WONDERful

Wonderful

A review of Cait Gordon’s A Night at The Rabbit Hole in Alice Unbound: Beyond Wonderland edited by Colleen Anderson (Exile, 2018)

By Derek Newman-Stille

Alice in Wonderland is a story that plays with identity, disrupting the power that normativity has on our society. Cait Gordon has tapped into that power that Wonderland has to resist normativity and creates a GenderQueer Alice who has just come out and taken on their new name and pronouns. It is refreshing to read a story featuring a GenderQueer character that is not about the struggles of occupying their identity. In A Night at The Rabbit Hole, Alice is instantly accepted for their gender and people don’t slip up and refer to them as anything other than “them” after one quick correction.

Gordon uses the Alice in Wonderland text for its power to disrupt power structures that erase identity possibilities and instead writes a story filled with potential and possibility.

A Night at the Rabbit Hole is a tale about a meeting in a dance club where Alice is given a pill that transforms their perspective and gives them an expanded view of the world around them, allowing them to see through human disguises to the creatures beneath. Gordon plays with the question of what could alter someone’s perspective like the “drink me” potion and mushroom that Alice takes in Carroll’s story and ultimately comes up with the connection to club drugs. After Alice took their pill (here called a “tart”), I have to admit that the Jefferson Airplane song White Rabbit was running through my head as Alice’s perspectives were warped, and I think that Gordon intended to plant this trippy tune in the minds of her readers.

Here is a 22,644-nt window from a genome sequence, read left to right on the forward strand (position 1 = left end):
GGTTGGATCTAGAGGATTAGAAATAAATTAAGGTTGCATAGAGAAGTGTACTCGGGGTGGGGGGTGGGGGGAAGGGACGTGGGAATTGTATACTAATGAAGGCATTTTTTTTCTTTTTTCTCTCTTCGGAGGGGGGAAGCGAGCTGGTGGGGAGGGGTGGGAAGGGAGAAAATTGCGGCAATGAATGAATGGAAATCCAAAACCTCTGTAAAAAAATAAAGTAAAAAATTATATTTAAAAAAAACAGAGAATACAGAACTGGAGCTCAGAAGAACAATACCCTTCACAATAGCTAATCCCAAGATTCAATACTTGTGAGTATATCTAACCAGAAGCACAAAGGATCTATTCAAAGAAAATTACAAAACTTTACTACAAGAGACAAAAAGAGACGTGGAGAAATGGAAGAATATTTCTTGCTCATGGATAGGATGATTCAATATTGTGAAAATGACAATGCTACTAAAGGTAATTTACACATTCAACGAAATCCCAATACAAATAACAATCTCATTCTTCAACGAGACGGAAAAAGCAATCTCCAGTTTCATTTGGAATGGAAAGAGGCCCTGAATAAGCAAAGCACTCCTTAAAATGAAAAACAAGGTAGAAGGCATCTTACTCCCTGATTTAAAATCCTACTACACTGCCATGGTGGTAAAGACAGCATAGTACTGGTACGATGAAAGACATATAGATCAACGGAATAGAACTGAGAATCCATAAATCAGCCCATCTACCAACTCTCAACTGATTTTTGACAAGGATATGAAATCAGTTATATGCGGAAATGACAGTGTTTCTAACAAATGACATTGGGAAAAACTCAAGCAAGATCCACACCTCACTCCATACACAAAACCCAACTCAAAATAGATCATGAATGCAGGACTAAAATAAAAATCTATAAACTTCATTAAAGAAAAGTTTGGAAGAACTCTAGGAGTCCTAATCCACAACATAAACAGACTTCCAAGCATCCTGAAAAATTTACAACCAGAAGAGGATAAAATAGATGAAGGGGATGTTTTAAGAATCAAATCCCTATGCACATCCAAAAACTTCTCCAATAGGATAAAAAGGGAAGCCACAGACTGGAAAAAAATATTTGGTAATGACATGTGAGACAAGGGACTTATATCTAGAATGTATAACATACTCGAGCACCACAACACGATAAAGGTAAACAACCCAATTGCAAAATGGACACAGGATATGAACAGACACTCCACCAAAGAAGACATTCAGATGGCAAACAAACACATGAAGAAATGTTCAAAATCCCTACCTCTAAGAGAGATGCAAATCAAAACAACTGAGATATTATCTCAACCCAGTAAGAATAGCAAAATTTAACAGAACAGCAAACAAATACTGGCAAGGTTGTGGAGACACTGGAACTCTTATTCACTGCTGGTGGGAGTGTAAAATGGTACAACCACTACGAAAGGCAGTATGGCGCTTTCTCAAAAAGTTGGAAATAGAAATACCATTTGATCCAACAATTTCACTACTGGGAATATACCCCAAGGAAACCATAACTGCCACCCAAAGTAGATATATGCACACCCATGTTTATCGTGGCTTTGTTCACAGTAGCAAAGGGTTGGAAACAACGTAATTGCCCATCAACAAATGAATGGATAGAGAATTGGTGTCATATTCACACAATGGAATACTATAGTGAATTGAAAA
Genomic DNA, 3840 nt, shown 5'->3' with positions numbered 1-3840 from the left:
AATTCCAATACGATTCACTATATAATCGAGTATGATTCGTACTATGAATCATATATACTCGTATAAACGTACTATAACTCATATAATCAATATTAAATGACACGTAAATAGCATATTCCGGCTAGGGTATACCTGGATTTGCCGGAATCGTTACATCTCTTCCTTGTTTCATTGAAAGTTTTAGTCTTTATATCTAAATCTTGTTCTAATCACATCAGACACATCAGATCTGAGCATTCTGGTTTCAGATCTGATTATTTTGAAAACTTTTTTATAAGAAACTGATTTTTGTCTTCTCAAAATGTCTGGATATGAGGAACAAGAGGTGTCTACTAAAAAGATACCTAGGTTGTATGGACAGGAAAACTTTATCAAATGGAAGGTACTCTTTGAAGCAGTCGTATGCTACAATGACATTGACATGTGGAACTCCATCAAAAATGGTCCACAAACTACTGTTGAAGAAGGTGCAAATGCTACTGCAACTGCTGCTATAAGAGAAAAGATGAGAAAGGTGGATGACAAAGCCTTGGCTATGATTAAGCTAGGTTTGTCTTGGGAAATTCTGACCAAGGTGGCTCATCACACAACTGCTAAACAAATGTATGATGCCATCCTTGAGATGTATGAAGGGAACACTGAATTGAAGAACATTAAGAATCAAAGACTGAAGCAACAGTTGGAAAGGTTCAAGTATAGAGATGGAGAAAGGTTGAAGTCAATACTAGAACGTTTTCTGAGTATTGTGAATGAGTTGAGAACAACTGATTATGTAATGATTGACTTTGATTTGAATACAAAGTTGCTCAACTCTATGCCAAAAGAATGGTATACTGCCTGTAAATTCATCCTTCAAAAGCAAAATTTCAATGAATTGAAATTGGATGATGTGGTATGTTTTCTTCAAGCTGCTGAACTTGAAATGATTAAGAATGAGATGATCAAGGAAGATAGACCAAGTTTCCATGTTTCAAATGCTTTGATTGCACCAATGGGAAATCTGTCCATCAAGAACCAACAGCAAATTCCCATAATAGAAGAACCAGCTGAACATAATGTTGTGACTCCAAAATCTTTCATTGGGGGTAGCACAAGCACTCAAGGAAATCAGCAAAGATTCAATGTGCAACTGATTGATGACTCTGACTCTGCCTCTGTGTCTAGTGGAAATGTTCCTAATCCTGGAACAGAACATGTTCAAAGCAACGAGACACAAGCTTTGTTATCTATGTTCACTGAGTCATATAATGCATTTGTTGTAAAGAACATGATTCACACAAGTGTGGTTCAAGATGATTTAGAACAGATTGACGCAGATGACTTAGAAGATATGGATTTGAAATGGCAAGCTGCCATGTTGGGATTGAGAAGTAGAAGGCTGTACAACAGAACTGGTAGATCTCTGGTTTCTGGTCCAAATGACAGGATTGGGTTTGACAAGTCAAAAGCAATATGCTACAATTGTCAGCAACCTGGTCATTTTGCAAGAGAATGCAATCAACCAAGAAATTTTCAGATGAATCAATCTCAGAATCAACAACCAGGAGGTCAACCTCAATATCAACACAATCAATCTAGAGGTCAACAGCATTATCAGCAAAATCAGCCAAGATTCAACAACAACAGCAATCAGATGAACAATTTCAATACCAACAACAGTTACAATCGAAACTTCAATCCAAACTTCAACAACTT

Cait Gordon’s characteristic playfulness comes through in this tale of altered reality and questioned norms and she invites readers to chuckle at clever witticisms at the same time as they speculate about possibilities beyond the simple world that they live in. This is a story that empowers at the same time as it entertains

To discover more about Alice Unbound, go to http://www.exileeditions.com/shop/alice-unbound-beyond-wonderland/

To find out more about Cait Gordon, visit her website at https://caitgordon.com

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A War Across the Glass

A War Across The Glass

A review of Patrick Bollivar’s “Operation: Looking Glass” in Alice Unbound: Beyond Wonderland Edited by Colleen Anderson (Exile 2018)

By Derek Newman-Stille

It turns out Wonderland isn’t all it’s cracked up to be. Patrick Bollivar’s “Operation: Looking Glass” explores a group of people who are in a battle with Wonderland to get their sister back. The Wonderland that Bollivar envisions is one that is at war with the human world and at war with itself. It is suffused with an aether, an air that transforms people and animals who cross through the looking glass into this strange world.

Bollivar imagines the potential for Wonderland to have a contagious effect but unites this contagious transformation with a specific location – Wonderland. The contagious effect varies, but it changes people’s personalities and ideologies and it changes animals into hybridized figures with human and animal characteristics. This Wonderland has been at war with itself, conflicted both in terms of its inherent contradictions but also literally engaged in battle.